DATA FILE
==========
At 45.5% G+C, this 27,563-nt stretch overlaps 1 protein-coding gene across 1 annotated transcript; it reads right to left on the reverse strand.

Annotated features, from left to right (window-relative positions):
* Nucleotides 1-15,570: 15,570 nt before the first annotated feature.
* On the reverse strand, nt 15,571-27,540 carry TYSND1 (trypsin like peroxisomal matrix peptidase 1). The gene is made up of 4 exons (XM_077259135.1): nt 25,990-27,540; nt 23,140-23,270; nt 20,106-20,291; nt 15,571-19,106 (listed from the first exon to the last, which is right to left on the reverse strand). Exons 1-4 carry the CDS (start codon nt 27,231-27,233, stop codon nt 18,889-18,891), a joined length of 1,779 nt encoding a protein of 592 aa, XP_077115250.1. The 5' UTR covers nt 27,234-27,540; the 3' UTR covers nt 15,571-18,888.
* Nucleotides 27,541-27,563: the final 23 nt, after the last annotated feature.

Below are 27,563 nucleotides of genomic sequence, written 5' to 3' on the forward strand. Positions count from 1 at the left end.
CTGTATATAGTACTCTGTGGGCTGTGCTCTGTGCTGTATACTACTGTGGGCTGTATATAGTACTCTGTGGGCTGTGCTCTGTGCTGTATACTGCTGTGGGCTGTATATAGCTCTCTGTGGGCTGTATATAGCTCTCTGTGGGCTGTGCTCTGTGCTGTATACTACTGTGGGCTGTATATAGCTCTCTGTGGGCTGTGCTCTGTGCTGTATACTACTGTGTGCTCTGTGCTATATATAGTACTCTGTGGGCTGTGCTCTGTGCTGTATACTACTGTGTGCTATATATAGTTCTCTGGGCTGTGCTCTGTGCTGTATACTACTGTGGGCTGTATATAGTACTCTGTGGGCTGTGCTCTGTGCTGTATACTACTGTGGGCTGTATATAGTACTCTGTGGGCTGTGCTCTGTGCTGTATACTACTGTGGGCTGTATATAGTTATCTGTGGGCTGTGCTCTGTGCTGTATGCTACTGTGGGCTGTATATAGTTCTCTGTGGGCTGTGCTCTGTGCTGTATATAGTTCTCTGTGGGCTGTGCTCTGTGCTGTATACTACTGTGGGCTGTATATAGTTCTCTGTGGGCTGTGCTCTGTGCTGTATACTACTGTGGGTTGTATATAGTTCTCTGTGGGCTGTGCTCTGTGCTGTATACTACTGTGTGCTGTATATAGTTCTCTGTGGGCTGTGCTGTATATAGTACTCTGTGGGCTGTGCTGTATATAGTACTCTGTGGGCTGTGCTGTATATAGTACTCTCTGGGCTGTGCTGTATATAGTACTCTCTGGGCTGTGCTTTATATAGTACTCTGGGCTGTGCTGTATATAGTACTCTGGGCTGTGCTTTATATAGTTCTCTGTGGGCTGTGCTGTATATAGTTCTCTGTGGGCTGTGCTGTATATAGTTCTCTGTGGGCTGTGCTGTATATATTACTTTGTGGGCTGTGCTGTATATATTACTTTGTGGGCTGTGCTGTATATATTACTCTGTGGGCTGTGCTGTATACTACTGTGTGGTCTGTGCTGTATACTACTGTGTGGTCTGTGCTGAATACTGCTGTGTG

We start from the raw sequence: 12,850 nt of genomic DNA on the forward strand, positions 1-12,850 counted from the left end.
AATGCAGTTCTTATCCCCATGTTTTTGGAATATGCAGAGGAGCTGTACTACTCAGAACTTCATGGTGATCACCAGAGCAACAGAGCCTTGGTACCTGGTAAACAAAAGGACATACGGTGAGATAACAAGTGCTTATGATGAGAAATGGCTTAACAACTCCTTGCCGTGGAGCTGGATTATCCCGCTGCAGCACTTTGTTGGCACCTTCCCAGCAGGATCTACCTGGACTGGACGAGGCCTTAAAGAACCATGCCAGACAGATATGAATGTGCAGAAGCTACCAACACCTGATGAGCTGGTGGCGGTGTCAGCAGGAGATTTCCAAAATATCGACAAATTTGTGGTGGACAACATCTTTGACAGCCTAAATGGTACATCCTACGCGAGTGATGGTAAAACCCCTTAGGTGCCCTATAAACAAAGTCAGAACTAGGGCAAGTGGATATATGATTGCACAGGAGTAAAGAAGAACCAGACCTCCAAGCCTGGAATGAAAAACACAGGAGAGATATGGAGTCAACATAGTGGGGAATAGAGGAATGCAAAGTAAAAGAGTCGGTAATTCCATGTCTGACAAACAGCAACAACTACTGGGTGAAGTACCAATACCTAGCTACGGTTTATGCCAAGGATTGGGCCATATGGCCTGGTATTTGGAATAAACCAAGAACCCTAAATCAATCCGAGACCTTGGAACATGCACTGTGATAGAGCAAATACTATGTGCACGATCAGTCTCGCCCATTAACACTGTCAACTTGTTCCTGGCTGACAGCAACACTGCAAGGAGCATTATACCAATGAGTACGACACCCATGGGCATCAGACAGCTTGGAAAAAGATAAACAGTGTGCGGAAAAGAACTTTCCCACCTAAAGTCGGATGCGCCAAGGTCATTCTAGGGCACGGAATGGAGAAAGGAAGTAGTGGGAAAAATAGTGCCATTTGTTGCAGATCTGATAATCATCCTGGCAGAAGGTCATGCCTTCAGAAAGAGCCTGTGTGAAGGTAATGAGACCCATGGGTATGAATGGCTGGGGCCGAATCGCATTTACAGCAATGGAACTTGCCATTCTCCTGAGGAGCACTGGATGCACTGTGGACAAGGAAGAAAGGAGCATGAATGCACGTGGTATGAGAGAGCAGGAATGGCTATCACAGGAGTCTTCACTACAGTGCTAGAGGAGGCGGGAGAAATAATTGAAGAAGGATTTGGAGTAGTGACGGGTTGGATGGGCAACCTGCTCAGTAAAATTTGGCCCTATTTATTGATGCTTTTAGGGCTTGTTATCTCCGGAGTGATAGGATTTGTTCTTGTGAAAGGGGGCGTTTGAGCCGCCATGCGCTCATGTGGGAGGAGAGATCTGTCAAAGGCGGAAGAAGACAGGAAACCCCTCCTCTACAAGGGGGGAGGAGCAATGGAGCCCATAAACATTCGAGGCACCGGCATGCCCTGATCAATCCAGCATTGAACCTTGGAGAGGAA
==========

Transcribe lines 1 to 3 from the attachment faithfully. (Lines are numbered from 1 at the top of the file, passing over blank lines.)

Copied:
At 45.5% G+C, this 27,563-nt stretch overlaps 1 protein-coding gene across 1 annotated transcript; it reads right to left on the reverse strand.

Annotated features, from left to right (window-relative positions):
* Nucleotides 1-15,570: 15,570 nt before the first annotated feature.